That happened in 1982, when a freeze on handgun sales appeared on the November ballot as Proposition 15. Aware that passage might spread the idea of a freeze on handguns nationwide, the NRA loaded up.
The organization provided roughly half of the $5.8 million spent to defeat the measure (a near record for an initiative campaign at the time), with gun manufacturers accounting for the rest. A key television ad depicted an elderly woman cowering in bed as a faceless interloper turns her doorknob and her 911 call returns a busy signal.
This was a mild foretaste of the organization's modern paranoid approach, which involves portraying daily life as a gantlet to be run dodging bloodthirsty Latin American drug gangs, looters, kidnappers, rioters and terrorists, as paranoia poster child Wayne LaPierre of the NRA wrote in an essay last week.
"When people realized Proposition 15 would affect their capacity to protect themselves," relates Rick Manning, who helped manage the campaign as an NRA consultant, "it was overwhelmingly rejected."
It didn't hurt that the NRA staged an aggressive voter registration drive among gun owners and supporters. The measure lost by a 2-1 margin, an outcome that is widely thought to have helped bring about Los Angeles Mayor Thomas Bradley's narrow loss in his race for governor against George Deukmejian.
That was the low-water mark for gun regulation in the state. In 1989 and 1990, however, state regulations got much tighter. The inspiration was a precursor to the Newtown massacre — the murder of five children and wounding of 29 others in a Stockton schoolyard by a deranged gunman who reloaded his assault rifle twice in the course of firing 105 rounds.
The post-Stockton era yielded an assault weapons ban. The state also extended to hunting rifles and shotguns its waiting period in effect for handguns; the wait is currently 10 days. At the time, an NRA lobbyist scoffed that "people don't follow California in any knee-jerk reaction." But the state's assault weapon ban became the model for the federal ban sponsored by Sen. Dianne Feinstein (D-Calif.) in 1994. The federal measure expired in 2004, and a renewal may be on the table as Congress ponders new regulations in the wake of Newtown.
Today, California law requires that almost all transfers of firearms, including private deals and gun show sales, be made through a licensed dealer and completed after a waiting period. High-capacity magazines are illegal except for those owned before 2000. There's a long list of people prohibited to possess firearms, including felons and people judged to be a danger to themselves or others.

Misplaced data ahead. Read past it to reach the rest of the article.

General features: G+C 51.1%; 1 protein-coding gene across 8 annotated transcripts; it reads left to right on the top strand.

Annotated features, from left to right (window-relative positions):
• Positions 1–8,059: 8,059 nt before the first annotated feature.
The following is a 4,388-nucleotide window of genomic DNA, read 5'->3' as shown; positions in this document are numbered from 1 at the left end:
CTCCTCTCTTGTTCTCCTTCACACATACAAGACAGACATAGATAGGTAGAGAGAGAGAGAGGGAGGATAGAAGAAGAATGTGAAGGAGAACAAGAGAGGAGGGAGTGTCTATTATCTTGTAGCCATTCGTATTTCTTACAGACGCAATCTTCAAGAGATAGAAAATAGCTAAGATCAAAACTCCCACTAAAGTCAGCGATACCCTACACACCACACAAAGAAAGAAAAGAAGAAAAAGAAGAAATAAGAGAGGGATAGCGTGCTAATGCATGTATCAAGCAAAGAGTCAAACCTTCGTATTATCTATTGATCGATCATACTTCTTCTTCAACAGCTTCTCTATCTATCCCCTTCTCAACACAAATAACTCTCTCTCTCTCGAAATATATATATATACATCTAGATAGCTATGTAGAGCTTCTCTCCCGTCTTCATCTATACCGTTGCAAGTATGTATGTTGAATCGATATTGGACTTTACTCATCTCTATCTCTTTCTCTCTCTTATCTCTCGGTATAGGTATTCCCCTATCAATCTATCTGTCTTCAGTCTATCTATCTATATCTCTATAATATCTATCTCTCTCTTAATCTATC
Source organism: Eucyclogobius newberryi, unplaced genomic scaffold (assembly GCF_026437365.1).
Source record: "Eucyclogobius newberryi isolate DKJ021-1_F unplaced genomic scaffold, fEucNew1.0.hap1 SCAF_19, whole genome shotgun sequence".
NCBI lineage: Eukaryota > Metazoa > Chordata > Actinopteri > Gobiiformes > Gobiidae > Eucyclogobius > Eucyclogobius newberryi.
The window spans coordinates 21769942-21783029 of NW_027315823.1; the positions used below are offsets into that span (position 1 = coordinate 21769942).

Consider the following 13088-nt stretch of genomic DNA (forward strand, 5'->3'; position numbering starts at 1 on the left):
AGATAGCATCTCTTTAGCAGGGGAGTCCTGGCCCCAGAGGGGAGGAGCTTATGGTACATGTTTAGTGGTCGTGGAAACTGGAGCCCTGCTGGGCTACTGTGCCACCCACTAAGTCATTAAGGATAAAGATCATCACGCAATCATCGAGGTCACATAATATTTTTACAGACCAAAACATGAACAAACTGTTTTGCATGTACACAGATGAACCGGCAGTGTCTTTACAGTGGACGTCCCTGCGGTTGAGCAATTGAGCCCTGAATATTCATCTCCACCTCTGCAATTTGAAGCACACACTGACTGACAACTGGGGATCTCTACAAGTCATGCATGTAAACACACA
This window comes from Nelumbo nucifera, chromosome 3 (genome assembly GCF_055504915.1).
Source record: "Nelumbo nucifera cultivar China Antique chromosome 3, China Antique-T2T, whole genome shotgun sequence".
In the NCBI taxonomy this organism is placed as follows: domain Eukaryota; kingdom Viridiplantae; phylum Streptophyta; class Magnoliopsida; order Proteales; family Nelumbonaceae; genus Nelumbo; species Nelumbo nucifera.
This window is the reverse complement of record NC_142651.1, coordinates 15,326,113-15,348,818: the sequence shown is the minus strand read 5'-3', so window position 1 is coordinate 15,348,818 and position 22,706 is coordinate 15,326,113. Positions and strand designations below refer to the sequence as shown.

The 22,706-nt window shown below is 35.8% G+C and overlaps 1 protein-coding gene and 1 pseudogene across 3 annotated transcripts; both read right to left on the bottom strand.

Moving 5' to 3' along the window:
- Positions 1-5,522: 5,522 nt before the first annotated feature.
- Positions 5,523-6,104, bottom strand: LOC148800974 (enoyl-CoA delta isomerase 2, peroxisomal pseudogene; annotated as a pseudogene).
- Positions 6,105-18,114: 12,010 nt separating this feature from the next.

The new proposals include measures to close a loophole in the ban on assault weapons and high-capacity magazines, and to require a background check and a permit to buy ammunition. The package reflects the cat-and-mouse game that unfolds any time an entrenched industry confronts a new regulatory paradigm.
"The gun industry has been very adept at finding loopholes to our existing laws," says Darrell Steinberg, the state Senate president pro tem, who will be spearheading the legislative effort in his chamber. He says the assumption that the bills will pass easily is misplaced: "It's not going to be easy or simple. There's going to be huge pushback certainly from the industry and a very vocal minority that doesn't believe in any law to reduce gun violence."
Indeed, gun-rights advocates sound as if they're already girding for a court fight. "It's just a matter of time before a California case gets out of the 9th Circuit," says Manning, referring to the liberal-leaning federal appellate court with jurisdiction over California. In the Supreme Court, which appeared to strengthen individual gun-possession rights with decisions in 2008 and 2010, "these laws will have some real problems."
It's true that the new proposals won't eradicate gun violence in California, any more than the post-1989 reforms eradicated school shootings in the state. The biggest loophole in California regulations can't be closed by the state — it's the porous regulations in nearby states such as Arizona that leach across the border.
But until and unless federal reforms close that gap, we're on our own.
Michael Hiltzik's column appears Sundays and Wednesdays. Reach him at email@example.com, read past columns at latimes.com/hiltzik, check out facebook.com/hiltzik and follow @latimeshiltzik on Twitter.